Types of fasting, and more commonly intermittent fasting, have gained popularity over recent years for many reasons including weight loss, but it’s not a new concept. Fasting is a practice that is ingrained in human history. Ancient Greeks believed that fasting improved cognitive abilities, and also lead to better overall health & wellbeing.

So, what exactly is intermittent fasting? As the name suggests, it’s a generic term for eating and not eating intermittently, examples of which include, 16/8 Fasting; Time-Restricted Eating and Alternate Day Fasting. The appealing part of this “not diet” is that you don’t necessarily have to change what you eat, although obviously we’re not suggesting you throw your healthy lifestyle and exercise regime out the window. By giving your body the chance to enter a fasted state (and no, we’re not talking about starvation), it’s much easier for your body to burn fat, as it’s not still busy processing that last meal you had.

A recent study by the University of Alabama’s Department of Nutrition Sciences on Early Time Restricted Feeding (eTRF), has shown that eating early in the day and fasting for the remainder not only improves metabolism and prompts weight loss, it also improves blood sugar, blood pressure, and oxidative stress.

In the study, eight men with prediabetes followed an eTRF eating schedule and a typical American eating schedule for five weeks each. The eTRF schedule consisted of breakfast between 6:30-8:30am and then having the last meal of the day 6 hours later by 3pm at the very latest. By contrast, the typical eating schedule spanned over a 12-hour period. eTRF was found to reduce insulin sensitivity and dramatically lowered the blood pressure of the participants. This form of intermittent fasting aligns with the human body’s circadian rhythms in metabolism which, according to Assistant Professor Courtney Peterson, Ph.D., is super important for getting the most out of our bodies, and losing weight.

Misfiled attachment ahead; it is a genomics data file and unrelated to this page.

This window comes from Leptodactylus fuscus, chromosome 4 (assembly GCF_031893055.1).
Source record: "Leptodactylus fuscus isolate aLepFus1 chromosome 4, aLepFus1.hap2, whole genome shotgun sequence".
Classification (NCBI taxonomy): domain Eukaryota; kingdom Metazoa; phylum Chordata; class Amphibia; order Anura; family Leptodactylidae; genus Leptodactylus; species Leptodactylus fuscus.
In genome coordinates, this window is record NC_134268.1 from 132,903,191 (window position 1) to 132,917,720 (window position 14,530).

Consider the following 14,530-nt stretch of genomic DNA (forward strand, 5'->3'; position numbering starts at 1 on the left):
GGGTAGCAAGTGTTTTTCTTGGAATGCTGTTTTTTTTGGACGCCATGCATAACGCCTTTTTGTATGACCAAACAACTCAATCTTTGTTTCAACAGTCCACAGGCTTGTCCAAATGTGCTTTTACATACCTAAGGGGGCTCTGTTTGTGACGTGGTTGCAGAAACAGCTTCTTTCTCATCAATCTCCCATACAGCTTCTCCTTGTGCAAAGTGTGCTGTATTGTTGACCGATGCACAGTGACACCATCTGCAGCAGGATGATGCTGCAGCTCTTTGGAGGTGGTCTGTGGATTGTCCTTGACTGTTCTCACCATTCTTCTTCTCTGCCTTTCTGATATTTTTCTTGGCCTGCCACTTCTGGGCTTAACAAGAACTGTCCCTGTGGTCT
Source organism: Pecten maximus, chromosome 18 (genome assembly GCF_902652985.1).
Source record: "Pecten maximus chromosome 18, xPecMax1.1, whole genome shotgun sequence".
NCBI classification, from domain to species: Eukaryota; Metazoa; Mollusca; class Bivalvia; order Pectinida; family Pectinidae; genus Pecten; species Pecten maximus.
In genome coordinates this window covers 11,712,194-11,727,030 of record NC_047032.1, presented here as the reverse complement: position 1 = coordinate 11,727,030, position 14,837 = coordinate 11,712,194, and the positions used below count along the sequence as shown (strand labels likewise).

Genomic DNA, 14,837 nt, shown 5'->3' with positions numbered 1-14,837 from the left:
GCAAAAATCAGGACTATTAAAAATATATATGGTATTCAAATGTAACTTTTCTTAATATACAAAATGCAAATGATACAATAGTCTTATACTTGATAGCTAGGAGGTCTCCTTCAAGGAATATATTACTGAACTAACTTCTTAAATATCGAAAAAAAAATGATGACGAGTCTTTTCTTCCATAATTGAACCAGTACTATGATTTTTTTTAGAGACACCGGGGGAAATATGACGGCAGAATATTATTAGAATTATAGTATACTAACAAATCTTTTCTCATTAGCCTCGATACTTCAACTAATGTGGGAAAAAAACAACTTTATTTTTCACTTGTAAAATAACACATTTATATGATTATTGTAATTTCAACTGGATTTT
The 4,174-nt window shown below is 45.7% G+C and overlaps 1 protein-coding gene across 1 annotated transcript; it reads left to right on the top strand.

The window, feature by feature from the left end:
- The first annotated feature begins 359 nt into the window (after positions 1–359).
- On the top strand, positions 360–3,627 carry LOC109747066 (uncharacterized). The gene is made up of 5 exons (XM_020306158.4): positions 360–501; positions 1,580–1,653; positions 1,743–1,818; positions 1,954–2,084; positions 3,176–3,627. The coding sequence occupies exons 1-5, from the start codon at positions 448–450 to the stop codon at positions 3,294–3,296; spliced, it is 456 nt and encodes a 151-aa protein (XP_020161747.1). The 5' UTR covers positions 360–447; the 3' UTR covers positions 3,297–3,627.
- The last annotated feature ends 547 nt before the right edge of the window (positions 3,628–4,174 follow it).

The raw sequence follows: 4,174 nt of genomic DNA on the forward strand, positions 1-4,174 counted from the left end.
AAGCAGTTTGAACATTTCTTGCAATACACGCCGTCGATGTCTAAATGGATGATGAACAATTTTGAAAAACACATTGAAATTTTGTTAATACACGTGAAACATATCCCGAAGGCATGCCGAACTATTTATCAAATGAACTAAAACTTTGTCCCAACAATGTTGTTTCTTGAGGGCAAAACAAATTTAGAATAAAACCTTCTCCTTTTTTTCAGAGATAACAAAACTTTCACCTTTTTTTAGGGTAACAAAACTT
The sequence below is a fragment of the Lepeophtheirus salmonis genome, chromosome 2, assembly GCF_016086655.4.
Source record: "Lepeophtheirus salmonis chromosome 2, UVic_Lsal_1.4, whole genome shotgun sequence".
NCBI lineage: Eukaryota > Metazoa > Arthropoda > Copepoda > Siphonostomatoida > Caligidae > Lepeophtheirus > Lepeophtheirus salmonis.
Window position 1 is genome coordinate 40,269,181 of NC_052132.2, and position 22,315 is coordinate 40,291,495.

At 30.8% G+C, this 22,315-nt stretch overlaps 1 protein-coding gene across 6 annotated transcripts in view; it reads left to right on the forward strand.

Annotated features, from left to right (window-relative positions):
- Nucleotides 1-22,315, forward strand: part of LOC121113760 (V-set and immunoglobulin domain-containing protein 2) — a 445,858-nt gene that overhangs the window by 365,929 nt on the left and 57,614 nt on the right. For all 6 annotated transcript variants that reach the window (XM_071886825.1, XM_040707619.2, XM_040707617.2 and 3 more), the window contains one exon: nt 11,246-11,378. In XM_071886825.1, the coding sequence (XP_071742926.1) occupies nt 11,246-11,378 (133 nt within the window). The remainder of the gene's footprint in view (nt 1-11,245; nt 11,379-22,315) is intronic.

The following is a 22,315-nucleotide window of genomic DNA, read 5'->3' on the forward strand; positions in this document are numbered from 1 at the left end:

“If you eat late at night, it’s bad for your metabolism,” Peterson said. “Our bodies are optimised to do certain things at certain times of the day, and eating in sync with our circadian rhythms seem to improve our health in multiple ways. For instance, our body’s ability to keep our blood sugar under control is better in the morning than it is in the afternoon and evening, so it makes sense to eat most of our food in the morning and early afternoon.”

Intermittent fasting, paired with an earlier eating schedule, could just be the easiest way to lose weight and feel healthier too! Looks like the ancient Greeks knew what they were talking about, so we’re off to enjoy some moussaka and tzatziki before the clock strikes 3pm. Happy fasting!